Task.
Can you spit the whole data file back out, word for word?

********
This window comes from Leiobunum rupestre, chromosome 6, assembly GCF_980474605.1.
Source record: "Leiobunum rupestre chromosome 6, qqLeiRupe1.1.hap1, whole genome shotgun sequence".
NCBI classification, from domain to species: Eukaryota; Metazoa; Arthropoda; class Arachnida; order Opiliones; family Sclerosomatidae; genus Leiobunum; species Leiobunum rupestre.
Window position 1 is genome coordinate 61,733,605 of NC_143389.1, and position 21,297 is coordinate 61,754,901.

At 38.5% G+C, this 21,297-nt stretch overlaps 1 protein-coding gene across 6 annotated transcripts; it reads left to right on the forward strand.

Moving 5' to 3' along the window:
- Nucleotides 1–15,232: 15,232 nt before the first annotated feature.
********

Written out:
This window comes from Leiobunum rupestre, chromosome 6, assembly GCF_980474605.1.
Source record: "Leiobunum rupestre chromosome 6, qqLeiRupe1.1.hap1, whole genome shotgun sequence".
NCBI classification, from domain to species: Eukaryota; Metazoa; Arthropoda; class Arachnida; order Opiliones; family Sclerosomatidae; genus Leiobunum; species Leiobunum rupestre.
Window position 1 is genome coordinate 61,733,605 of NC_143389.1, and position 21,297 is coordinate 61,754,901.

At 38.5% G+C, this 21,297-nt stretch overlaps 1 protein-coding gene across 6 annotated transcripts; it reads left to right on the forward strand.

Moving 5' to 3' along the window:
- Nucleotides 1–15,232: 15,232 nt before the first annotated feature.